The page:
My final drink only lasted for about a week but it practically killed me, or at the very least made a future of insane ranting and rubber sheets a pitiful certainty, had I not been taken into treatment and detoxed almost immediately. There was no happiness in it, not even for a moment. I was having alcoholic fits every time I left the house. When we talk about the mental obsession that every alcoholic has, we can fool ourselves into believing it a persistent thought that harries you for days or months until you finally pick up a drink. With me, when it struck, it was not like that.
I’d had a friend of mine and her little boy to stay, and they’d ended up staying a week. I didn’t want them to stay for a week, or anything like a week, but I said nothing. I was becoming more irritable by the day. It seemed as if all they did was bicker, just for the hell of it; they’d ransack the computer, and leave their bits all over everywhere.
Every now and again she’d say “you will tell me, won’t you, if you want us to go.”
“Of course,” I lied. “It’s fine.” But it was far from fine. It was on a whole different planet from fine. I told myself that I was being tolerant and considerate of her feelings, that I was putting them first. What a bunch of crap. This is the stark and ugly fact of it: when I avoid hurting your feelings it’s because I don’t want to feel bad. This is why the landscape of my past is littered with relationships that never should have happened or should have finished a lot sooner: because I am dishonest to the core and don’t want to deal with feelings of guilt. I choose unhappiness and discontentment over guilt, and delude myself that I’m being noble.
Another lie I can tell myself is that by denying myself what I really want, I am somehow doing what’s best for you. This too, is rubbish. The only true relationships are those based on honesty; therefore if I really want to do what’s best for you, I have to do what’s best for me. Otherwise our relationship is built on a lie, I am not the person you think I am, and when I become resentful and discontented and claustrophobic enough, I’ll suddenly do what I should have done in the first place and you’ll think: I don’t even know you anymore. The truth is, you never knew me in the first place.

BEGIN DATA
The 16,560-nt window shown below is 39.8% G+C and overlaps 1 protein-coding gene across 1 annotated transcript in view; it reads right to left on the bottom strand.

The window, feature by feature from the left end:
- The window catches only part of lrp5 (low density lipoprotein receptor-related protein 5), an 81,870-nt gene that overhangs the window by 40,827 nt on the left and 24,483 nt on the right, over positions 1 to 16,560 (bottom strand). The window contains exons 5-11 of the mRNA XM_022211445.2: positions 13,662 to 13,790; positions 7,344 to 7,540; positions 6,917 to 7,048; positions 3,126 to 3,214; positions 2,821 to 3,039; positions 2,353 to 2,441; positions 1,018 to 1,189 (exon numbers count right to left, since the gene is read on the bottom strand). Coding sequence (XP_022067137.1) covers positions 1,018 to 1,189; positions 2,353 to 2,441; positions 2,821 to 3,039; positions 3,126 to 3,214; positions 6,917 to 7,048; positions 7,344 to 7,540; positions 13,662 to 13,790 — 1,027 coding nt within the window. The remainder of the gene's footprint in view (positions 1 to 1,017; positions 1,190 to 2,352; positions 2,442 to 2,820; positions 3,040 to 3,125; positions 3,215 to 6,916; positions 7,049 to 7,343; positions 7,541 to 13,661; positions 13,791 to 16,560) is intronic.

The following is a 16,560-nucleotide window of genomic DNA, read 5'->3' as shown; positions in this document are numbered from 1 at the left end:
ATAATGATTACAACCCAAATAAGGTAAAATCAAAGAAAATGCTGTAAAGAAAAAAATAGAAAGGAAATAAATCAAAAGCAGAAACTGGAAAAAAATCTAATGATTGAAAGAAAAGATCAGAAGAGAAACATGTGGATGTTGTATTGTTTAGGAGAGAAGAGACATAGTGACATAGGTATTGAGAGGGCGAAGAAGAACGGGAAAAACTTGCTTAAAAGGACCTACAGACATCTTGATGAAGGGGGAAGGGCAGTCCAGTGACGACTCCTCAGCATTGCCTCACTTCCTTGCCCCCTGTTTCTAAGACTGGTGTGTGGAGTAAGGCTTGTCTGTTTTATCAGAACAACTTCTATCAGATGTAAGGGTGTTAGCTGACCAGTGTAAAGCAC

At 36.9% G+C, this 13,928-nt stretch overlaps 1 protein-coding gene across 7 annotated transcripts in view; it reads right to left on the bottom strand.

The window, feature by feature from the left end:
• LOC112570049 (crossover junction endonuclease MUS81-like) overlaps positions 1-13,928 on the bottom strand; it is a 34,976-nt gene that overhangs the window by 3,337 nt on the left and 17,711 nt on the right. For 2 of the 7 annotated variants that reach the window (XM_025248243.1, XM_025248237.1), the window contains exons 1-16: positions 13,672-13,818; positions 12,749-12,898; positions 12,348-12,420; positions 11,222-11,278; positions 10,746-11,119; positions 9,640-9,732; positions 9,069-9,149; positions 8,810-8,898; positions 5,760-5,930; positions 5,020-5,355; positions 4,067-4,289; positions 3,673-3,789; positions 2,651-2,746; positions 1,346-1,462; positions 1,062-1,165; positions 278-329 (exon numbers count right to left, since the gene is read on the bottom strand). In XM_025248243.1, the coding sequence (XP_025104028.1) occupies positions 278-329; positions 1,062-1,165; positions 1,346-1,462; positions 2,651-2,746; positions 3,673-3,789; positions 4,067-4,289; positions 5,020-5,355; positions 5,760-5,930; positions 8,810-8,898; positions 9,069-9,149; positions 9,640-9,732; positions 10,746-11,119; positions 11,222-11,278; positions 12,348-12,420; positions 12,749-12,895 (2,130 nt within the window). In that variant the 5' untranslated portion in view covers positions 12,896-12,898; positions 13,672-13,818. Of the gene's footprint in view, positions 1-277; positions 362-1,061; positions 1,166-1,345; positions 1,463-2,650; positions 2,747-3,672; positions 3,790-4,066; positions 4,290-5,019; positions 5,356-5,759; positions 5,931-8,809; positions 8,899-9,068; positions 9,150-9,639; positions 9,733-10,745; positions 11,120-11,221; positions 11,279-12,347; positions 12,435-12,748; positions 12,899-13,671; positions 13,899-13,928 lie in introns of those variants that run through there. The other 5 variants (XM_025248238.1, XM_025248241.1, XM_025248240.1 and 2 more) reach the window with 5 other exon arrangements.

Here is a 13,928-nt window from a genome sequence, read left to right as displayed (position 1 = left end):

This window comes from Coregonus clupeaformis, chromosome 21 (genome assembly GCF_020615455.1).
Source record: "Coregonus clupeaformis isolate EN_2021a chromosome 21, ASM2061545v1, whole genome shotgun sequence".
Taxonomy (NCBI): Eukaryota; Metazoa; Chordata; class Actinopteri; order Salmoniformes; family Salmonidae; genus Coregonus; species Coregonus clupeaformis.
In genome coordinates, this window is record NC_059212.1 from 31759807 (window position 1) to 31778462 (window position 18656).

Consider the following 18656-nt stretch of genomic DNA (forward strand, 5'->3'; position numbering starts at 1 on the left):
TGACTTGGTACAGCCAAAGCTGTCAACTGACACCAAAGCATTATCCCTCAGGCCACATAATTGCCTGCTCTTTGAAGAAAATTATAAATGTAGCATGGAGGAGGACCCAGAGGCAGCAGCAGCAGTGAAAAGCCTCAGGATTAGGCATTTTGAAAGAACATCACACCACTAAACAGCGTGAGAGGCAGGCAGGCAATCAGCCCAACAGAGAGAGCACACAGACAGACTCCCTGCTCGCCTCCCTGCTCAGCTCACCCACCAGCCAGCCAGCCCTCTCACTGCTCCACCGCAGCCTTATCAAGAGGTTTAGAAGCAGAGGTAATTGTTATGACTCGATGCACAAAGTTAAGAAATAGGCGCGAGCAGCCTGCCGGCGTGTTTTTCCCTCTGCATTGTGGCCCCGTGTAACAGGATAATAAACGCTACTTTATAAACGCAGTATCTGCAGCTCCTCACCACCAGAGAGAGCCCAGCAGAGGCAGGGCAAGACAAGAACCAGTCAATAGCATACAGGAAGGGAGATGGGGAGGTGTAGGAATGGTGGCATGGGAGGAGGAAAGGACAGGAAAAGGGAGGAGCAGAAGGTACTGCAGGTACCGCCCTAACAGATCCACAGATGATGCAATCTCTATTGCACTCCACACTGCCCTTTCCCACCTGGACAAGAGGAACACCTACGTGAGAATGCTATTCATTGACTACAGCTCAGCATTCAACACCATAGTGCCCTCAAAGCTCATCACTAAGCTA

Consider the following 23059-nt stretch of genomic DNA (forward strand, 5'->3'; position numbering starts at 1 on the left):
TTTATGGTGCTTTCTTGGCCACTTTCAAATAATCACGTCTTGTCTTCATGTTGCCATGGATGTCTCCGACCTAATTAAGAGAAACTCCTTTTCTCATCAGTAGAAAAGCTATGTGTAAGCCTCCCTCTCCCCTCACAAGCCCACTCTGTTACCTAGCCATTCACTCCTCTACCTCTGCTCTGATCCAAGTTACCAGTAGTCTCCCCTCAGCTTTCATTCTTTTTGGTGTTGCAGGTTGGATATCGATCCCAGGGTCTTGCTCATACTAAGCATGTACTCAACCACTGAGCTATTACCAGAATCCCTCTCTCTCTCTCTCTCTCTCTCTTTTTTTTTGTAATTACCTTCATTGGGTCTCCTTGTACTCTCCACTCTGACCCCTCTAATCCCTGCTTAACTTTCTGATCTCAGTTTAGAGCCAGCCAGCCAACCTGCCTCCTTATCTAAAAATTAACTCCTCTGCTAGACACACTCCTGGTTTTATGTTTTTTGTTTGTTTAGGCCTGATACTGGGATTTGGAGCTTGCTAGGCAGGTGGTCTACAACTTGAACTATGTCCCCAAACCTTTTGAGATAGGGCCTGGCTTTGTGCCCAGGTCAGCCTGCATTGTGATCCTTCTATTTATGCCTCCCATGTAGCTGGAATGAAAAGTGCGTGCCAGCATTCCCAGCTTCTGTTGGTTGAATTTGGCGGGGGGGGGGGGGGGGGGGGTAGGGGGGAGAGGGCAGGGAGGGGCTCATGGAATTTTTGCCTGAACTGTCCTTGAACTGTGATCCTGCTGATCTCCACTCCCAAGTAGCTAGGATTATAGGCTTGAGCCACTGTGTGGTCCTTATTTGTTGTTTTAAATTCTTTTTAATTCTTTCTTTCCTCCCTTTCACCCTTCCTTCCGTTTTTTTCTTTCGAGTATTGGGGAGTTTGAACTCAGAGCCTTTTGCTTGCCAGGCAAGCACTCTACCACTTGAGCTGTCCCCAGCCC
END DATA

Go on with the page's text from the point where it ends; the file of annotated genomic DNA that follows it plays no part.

I’ll tell you what’s noble: honesty is noble. Integrity is noble.
Eventually they went home, and with a sigh of relief I went out to a meeting where I was due to make the tea, congratulating myself on being a generally all-round top man and keeping calm in the face of such unrelenting aggravation. This was a warning sign, which I ignored. I know now that if I am irritated or annoyed by someone, it’s because there’s something wrong with me.
The guy who spoke at the meeting was an old boy who’d been sober almost as long as God. It was an amazing story, and everyone paid it rapt attention. Everyone except me, that is. And then suddenly, from nowhere, I was struck by a thought, and the thought was this: “I want a drink.”
That was it. The mental obsession. From that moment I was powerless. I was going to be getting drunk, no two ways about it. The definition of an obsession is a thought which overrides all others. In that instant I considered the consequences of taking a drink; I thought about the next morning, and the one after that, when no matter how much alcohol I threw down my neck I’d still be shaking like a man with Parkinson’s disease; I contemplated the shame and the embarrassment, the disgust and disappointment on the faces of my family, the darkness and desperation that would follow, as surely as night follows day. I didn’t for one moment kid myself that I could get away with having a few drinks, that it might somehow be alright. I mean, I may be prone to madness, but I’m not stupid. I knew where it would take me. I knew that the following morning I’d be begging the local treatment centre to let me in and take it all away; I knew it was absolute insanity. But I’d lost the power of choice.
I turned to the guy who sat behind me and said “can you put the tea stuff away please mate? I’m off.”
I crossed the road to the off licence and bought two zeppelins of cheap white cider (I only had about a fiver), went back round the corner to my flat, where I locked the door, pulled down the blinds, took the phone off the hook and put my dirtiest most ragged old clothes on, because I knew, I knew that within an hour or so I would be covered in blood and shit and vomit, and I opened the bottle and proceeded to drive myself into the ground. The time that elapsed between the thought and the drink was about eight minutes.